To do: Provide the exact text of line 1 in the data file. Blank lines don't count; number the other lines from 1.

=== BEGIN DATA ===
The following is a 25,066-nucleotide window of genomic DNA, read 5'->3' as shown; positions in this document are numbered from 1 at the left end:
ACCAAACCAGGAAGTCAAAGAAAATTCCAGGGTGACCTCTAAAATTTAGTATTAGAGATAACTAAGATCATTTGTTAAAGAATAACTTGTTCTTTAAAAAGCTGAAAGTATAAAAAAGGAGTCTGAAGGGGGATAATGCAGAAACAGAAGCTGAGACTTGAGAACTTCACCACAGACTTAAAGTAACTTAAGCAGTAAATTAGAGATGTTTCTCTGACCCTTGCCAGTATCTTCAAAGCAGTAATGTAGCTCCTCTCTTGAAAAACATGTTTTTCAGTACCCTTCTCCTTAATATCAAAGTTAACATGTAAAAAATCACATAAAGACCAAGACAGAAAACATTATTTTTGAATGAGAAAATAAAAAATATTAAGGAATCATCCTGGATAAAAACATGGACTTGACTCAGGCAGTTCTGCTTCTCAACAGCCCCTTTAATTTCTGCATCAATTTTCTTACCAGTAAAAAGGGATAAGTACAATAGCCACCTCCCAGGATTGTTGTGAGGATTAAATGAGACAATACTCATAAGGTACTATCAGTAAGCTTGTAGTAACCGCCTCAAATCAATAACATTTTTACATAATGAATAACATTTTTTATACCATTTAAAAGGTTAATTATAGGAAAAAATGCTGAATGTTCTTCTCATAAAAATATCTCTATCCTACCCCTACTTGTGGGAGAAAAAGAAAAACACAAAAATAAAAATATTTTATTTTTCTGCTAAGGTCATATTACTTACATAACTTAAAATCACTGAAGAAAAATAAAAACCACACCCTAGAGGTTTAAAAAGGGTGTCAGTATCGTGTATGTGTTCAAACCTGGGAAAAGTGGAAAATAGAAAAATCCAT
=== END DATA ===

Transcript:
The following is a 25,066-nucleotide window of genomic DNA, read 5'->3' as shown; positions in this document are numbered from 1 at the left end: